When North Carolina lost to Duke 74-73 in the ACC Tournament, it was the only time in the three meetings that Duke’s Zion Williamson played the full game. North Carolina made just 4-of-27 shots from beyond the arc, and still only lost by 1-point. Duke was only 5-of-20 from 3-point range, but Duke is also one of the very worst 3-point shooting teams in the country.
So here is the interesting match-up and stats situation for the Duke vs. Virginia Tech Sweet Sixteen contest. Virginia Tech is the No. 2 team in country forcing teams to take 3-pointers. They limit penetration and force more than 50% of opponents shots to be taken from beyond the 3-point line. Duke is the worst 3-point shooting team in the tournament (30.7%). Virginia Tech beat Duke at home 77-72 on Feb. 26, but the Blue Devils were playing without injured star Zion Williamson. Duke was 7-of-21 from 3-point range that game, but the Blue Devils did make 50% of their 2-point shots. Now they have Williamson back inside as a dominant force for this rematch. Still, Duke is 1-7 ATS against teams ranked in the top-50 in forcing 3-point shots, including 0-3 ATS in the games in which Zion Williamson played.
Recent history of #1 seeds in the Sweet Sixteen
#1 Villanova (-5) beat #5 West Virginia 90-78
#1 Kansas (-5) beat #5 Clemson 80-76
#1 Kansas (-5) beat #4 Purdue 98-66
#1 North Carolina (-7) beat #4 Butler 92-80
#1 Gonzaga (-3.5) beat #4 West Virginia 61-58
#1 Kansas (-5.5) beat #5 Maryland 79-63
#1 North Carolina (-5) beat #5 Indiana 101-86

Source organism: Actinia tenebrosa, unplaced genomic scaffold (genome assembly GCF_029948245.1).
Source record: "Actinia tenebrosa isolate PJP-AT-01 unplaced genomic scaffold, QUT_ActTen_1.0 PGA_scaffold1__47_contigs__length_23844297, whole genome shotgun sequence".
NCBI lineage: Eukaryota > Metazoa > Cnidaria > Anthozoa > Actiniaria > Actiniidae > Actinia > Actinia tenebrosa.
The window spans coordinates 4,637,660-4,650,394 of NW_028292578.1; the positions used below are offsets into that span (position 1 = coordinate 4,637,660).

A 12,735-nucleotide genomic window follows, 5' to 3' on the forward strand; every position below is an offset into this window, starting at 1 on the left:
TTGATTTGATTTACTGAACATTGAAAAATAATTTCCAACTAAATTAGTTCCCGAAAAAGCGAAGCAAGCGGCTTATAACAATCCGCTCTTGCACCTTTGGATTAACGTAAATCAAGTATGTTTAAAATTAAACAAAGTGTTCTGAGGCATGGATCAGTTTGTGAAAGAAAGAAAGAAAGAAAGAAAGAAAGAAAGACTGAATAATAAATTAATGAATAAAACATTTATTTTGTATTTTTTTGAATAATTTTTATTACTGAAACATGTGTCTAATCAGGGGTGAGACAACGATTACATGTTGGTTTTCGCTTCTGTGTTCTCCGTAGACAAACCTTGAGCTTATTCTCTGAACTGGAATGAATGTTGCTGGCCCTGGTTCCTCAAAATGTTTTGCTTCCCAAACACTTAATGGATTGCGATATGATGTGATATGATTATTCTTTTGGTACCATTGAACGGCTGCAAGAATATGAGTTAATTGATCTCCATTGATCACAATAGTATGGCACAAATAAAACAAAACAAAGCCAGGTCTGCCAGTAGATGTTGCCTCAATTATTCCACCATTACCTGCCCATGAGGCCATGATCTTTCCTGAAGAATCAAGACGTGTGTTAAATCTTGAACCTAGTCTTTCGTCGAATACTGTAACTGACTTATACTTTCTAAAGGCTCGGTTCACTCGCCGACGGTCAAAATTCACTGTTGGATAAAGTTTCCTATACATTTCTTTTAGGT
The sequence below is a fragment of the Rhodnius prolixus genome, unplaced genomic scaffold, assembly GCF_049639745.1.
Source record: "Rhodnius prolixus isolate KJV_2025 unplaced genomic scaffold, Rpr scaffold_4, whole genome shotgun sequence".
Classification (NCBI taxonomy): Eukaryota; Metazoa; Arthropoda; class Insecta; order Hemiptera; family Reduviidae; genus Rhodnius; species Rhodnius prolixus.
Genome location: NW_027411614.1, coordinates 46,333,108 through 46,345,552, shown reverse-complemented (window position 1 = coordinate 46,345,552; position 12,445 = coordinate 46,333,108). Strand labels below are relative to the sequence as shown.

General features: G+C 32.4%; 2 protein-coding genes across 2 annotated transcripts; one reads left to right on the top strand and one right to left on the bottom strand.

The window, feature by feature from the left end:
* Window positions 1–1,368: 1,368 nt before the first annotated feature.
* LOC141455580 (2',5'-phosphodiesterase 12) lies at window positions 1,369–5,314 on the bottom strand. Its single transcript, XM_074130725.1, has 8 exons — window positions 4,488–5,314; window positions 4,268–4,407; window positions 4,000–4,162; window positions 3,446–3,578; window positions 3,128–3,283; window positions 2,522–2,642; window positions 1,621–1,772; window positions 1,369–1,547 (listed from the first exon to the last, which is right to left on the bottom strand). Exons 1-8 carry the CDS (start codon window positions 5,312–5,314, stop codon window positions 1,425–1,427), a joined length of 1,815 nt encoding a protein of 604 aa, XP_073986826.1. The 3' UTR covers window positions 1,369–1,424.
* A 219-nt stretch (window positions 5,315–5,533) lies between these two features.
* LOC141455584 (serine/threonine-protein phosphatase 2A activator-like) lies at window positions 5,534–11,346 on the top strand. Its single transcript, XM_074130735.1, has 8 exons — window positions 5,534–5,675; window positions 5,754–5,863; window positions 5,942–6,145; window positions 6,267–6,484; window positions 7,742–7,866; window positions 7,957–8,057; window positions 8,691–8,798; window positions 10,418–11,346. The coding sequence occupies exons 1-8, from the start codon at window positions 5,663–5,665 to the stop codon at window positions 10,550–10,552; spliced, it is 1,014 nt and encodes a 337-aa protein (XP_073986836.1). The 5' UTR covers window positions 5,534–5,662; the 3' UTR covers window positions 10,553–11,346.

#1 Virginia (-6) beat #4 Iowa State 84-71
#1 Oregon (-3) beat #4 Duke 82-68
#1 Kentucky (-13.5) beat #5 West Virginia 78-39
#1 Duke (-4.5) beat #5 Utah 63-57
#1 Wisconsin (-6) beat #4 North Carolina 79-72
#1 Virginia (+2.5) lost to #4 Michigan State 61-59
#1 Indiana (-5) lost to #4 Syracuse 61-50
#1 Kansas (-1) lost to #4 Michigan 87-85 in OT
#1 Michigan State (-5.5) lost to #4 seed Louisville 57-44
#1 Ohio State (-5.5) lost to #4 Kentucky 62-60
#1 Duke (-9.5) lost to #5 Arizona 93-77
Additional Sweet Sixteen ATS info over the last eight years shows favorites 27-33 ATS with 19 of the 36 underdogs winning outright (3 push, 1 pick ’em). Last year Sweet Sixteen favorites went just 2-6 ATS with four favorites and four underdogs advancing to the Elite Eight.
There is another statistical profile that points to #1 seeds being more vulnerable to losing to a #4 or #5 seed in the Sweet Sixteen. It’s a solid situation that uses scoring margin as another criteria in pointing to Sweet Sixteen winners. Top #1 seeded teams with a scoring margin of less than 14 points per game are more likely to get knocked off by a #4 or #5 seed.
Here are the scoring margins this season of the No. 1 seeds – all ranked top 6 in the country with No. 1 North Carolina the most vulnerable.
North Carolina (+13.4)
Also, remaining Sweet Sixteen teams that also ranked top-10 this season in scoring margin include: Houston (+14.8), Texas Tech (+14.0) and Michigan State (+13.4).
See you in Minneapolis for the Final Four.
Article posted at osga.com.